When you implement self-boundaries and what I call “self-rules,” your time and energy are freed up to work on strategies such as:


  • Keeping your kids safe
  • Keeping your kids healthy
  • Supporting your child
  • Parenting your child
  • Loving your child
  • Being present for your child
  • Providing the extras for your child (sports, dance, and self-esteem building activities)
  • Finding ways to afford a long court battle
  • Creating ways to save money
  • Seeking out the right support (a new/better lawyer, therapist, DV counselor, life coach, narcissist abuse expert)
  • Documenting bad behavior (neglectful or abusive)
  • Safeguarding your case against Parental Alienation claims


Watch the 1-hour webinar: Creating Peace Co-Parenting with a Narcissist

? Hear/watch how to de-escalate communications and not be part of the problem and conflict of a personality disordered person. 

You do deserve peace!

It can/does begin with you!

Please note: I realize that some peace and protection can only be found on the other side of “war” AKA family court battles. Take what you like from this and leave the rest for another time.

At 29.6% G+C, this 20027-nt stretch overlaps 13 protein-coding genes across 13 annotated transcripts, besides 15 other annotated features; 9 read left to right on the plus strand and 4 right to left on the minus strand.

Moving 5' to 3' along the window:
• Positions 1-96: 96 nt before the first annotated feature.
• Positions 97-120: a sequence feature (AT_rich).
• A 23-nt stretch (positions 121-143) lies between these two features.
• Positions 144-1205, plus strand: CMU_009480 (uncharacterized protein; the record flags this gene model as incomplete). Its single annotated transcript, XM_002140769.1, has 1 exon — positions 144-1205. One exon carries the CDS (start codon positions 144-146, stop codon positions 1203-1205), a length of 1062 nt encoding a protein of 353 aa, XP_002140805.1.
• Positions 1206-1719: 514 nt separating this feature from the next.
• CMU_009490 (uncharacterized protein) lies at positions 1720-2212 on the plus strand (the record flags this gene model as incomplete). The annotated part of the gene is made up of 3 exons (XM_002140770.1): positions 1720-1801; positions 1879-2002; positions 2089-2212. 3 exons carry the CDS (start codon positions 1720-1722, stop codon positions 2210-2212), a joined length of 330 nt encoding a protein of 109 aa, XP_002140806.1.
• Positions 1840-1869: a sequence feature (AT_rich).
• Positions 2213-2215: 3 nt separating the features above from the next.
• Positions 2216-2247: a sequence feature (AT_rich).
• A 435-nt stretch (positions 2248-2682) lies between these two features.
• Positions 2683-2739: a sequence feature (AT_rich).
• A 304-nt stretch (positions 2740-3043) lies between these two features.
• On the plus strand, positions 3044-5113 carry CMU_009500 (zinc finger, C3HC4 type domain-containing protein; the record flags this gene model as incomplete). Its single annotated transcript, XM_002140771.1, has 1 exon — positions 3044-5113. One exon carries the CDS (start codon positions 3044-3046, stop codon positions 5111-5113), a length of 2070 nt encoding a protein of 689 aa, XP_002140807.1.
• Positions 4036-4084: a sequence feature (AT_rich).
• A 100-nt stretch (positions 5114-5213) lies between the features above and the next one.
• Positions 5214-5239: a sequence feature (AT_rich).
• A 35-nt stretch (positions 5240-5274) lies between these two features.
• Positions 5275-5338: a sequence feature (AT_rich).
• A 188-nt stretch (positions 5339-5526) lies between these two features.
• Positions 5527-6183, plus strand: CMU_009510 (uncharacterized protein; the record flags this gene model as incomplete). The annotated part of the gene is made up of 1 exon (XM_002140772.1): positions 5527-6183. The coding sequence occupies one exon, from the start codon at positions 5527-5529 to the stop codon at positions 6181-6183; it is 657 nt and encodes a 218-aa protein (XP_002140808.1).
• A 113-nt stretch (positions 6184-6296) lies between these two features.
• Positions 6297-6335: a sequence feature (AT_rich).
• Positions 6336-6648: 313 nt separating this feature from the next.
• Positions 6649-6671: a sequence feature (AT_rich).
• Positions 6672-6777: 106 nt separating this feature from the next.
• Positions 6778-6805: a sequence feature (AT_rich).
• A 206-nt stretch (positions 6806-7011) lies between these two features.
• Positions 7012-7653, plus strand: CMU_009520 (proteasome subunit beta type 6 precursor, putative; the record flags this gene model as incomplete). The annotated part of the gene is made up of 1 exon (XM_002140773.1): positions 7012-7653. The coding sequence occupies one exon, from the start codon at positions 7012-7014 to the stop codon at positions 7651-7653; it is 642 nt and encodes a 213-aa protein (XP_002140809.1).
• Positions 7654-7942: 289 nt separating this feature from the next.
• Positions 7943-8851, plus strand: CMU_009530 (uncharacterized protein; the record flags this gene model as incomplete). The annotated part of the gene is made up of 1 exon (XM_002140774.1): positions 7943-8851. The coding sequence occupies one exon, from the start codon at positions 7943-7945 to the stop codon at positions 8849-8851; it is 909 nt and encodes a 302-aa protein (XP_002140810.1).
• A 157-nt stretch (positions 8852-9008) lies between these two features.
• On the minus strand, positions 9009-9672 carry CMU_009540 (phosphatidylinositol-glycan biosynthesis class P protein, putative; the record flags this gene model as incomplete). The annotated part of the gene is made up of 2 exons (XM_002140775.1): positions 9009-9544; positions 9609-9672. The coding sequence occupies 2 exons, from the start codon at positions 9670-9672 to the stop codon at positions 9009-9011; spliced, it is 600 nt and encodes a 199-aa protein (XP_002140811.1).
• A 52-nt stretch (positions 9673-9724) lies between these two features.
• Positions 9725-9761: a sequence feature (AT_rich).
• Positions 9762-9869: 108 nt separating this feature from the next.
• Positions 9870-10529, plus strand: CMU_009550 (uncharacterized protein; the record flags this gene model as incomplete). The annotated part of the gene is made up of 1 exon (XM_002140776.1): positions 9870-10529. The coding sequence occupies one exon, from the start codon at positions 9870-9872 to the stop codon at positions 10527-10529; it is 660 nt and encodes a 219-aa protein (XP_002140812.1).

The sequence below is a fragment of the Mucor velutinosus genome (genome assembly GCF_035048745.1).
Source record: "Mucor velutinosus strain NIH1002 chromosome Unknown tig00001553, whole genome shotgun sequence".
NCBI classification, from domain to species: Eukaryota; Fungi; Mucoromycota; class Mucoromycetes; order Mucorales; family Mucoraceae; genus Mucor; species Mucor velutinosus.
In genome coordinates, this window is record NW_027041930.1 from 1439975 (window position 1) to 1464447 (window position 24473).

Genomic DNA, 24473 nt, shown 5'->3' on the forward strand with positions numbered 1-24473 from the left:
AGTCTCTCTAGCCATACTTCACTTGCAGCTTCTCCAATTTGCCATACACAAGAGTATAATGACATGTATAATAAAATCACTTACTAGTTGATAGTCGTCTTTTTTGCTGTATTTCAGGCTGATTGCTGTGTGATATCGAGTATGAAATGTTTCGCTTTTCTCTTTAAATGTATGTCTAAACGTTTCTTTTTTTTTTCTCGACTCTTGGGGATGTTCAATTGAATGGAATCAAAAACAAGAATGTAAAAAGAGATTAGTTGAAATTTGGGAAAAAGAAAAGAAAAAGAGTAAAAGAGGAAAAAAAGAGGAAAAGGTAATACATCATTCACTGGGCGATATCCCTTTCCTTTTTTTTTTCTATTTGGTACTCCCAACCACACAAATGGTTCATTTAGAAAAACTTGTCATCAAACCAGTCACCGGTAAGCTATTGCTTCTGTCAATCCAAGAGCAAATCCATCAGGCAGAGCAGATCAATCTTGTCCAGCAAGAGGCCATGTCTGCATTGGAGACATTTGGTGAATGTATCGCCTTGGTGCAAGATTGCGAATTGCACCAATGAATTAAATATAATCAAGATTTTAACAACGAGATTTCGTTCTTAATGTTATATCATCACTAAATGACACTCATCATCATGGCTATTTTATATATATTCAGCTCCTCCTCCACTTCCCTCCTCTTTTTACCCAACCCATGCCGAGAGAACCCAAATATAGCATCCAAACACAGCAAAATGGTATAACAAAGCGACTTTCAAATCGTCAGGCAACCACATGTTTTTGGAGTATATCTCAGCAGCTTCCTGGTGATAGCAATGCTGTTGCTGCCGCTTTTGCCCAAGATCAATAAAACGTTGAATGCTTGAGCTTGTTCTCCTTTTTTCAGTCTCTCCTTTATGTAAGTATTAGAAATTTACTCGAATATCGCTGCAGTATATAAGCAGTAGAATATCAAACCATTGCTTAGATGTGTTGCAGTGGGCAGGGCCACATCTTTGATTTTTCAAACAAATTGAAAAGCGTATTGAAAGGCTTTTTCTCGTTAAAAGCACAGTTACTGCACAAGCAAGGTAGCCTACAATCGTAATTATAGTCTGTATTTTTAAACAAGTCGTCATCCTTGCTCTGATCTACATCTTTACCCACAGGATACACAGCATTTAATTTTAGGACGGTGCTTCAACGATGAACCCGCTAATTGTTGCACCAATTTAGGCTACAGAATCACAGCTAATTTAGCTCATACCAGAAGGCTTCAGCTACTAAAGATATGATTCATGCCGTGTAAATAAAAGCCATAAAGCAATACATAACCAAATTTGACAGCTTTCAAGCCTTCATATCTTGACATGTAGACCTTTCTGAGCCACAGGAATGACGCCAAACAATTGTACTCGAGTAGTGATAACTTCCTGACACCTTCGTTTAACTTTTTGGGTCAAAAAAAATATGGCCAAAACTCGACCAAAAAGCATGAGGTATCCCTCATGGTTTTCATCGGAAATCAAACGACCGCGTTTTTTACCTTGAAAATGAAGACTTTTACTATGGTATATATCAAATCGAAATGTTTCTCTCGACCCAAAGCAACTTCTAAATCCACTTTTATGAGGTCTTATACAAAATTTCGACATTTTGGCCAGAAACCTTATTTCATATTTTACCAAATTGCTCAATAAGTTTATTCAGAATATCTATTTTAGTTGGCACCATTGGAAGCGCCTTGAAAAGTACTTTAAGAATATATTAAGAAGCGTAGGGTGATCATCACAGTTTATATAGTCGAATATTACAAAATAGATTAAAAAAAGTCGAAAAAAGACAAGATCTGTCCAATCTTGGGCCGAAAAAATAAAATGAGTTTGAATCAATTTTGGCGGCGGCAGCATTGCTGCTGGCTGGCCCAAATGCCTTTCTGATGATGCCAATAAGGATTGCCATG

[Read my Blog: To Fight or Not to Fight a Narcissist in Family Court?]

—Grace W. Wroldson, mother, author, survivor, and thriver of 5 self-help books available on Amazon


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Read my books:

  1. Co-Parenting with a Narcissist: 7 Self-Rules to Stay Sane (A Survivor’s Story)
  2. How-To Fight a Narcissist in Family Court and Win: Super-Smart Strategies for Success

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*Disclaimer: These are helpful tips based solely on the author’s thoughts and opinions. The author is not a qualified mental health professional nor a crisis caseworker. She cannot give legal advice or appropriate counsel and is therefore not liable for any injury or harm. Please follow your doctor’s, therapist’s, counselor’s, and lawyer’s advice, as well as your own good common sense and intuition based on your unique case—to see if these tips could be helpful. Child custody situations vary and some of these may NOT be applicable to your circumstance. Furthermore, court orders may dictate otherwise. Please use your own good judgment when reviewing this document. This is for personal self-help ONLY. These were created from the author’s own lived experience and not based on any laws or rules of the courts. This is copyright protected by the author and is not to be sold, distributed, or quoted without the author’s written consent.